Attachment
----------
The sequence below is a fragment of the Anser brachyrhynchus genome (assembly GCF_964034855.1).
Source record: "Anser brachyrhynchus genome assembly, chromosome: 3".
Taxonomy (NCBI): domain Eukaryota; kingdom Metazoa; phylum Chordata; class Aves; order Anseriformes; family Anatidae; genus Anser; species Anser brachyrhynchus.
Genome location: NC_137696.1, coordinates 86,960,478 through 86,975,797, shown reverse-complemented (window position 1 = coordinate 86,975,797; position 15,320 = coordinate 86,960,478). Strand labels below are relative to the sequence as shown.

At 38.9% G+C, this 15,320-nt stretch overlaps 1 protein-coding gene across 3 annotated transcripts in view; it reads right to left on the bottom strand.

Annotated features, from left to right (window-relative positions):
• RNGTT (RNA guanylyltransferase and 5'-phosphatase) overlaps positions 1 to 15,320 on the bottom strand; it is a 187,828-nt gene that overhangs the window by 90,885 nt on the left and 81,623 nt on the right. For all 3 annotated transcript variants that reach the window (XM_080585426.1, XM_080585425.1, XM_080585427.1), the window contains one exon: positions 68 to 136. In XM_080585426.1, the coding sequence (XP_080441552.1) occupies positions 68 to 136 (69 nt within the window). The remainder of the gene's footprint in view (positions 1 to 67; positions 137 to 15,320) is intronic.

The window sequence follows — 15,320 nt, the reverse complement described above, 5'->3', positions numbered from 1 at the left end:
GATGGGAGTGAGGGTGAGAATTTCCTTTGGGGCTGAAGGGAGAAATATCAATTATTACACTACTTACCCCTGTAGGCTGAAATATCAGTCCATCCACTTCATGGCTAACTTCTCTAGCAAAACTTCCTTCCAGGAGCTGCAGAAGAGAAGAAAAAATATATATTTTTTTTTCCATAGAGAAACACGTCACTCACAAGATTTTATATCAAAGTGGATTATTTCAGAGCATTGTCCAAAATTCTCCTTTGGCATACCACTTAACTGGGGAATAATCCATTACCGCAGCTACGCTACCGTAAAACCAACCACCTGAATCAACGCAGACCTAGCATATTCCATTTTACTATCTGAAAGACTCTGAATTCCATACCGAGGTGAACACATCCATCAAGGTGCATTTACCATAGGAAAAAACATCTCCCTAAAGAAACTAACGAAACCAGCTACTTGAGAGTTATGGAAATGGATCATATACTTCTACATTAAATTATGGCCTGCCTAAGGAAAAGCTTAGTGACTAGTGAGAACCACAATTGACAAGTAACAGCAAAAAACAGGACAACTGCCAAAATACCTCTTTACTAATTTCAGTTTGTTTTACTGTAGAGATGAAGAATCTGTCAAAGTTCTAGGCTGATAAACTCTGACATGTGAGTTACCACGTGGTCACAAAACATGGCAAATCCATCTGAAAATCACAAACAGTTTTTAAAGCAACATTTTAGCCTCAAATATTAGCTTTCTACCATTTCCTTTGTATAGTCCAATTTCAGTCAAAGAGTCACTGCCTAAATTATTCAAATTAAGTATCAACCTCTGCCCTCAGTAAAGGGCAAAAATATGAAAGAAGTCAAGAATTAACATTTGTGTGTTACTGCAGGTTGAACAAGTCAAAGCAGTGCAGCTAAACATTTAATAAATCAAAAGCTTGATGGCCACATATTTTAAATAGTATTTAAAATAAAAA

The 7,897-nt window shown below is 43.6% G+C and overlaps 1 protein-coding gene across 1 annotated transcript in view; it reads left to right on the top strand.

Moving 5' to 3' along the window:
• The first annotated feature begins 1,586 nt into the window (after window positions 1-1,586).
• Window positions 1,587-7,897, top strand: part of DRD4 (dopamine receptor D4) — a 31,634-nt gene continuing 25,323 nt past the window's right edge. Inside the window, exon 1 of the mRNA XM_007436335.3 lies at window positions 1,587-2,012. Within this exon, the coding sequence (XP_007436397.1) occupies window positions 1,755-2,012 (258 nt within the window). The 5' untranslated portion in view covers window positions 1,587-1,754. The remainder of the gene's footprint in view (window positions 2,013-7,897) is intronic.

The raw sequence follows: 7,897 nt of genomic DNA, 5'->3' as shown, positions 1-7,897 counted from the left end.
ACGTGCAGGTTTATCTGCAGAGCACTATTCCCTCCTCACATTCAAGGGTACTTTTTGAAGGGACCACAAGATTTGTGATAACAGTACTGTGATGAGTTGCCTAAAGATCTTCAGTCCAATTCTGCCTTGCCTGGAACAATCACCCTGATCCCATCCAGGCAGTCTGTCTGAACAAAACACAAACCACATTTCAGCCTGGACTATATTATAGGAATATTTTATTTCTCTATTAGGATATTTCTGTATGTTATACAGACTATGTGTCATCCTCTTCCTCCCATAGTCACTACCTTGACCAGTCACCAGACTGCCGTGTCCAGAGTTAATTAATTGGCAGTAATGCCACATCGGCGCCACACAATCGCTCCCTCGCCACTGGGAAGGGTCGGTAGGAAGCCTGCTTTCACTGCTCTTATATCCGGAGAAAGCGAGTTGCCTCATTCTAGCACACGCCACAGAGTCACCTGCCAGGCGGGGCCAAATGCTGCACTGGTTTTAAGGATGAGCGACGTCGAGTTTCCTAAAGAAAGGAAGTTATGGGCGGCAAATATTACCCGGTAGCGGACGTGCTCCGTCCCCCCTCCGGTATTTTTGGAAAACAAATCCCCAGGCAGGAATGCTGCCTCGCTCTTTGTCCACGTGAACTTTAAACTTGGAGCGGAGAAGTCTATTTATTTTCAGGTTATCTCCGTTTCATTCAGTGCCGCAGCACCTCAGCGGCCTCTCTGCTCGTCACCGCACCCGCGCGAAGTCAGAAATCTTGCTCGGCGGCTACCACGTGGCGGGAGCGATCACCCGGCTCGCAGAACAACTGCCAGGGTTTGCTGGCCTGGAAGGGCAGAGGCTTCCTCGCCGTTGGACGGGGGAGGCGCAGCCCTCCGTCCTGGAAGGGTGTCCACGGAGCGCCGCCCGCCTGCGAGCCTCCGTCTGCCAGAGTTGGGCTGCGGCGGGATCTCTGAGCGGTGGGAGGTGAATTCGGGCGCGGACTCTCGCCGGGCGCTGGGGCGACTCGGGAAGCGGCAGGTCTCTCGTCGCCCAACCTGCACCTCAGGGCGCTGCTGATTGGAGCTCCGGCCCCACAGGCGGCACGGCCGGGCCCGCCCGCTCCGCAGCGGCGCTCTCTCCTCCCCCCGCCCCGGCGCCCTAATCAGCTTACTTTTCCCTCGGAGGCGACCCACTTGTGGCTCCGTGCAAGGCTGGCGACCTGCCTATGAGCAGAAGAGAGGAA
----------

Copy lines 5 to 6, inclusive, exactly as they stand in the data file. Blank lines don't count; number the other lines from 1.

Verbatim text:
At 38.9% G+C, this 15,320-nt stretch overlaps 1 protein-coding gene across 3 annotated transcripts in view; it reads right to left on the bottom strand.

Annotated features, from left to right (window-relative positions):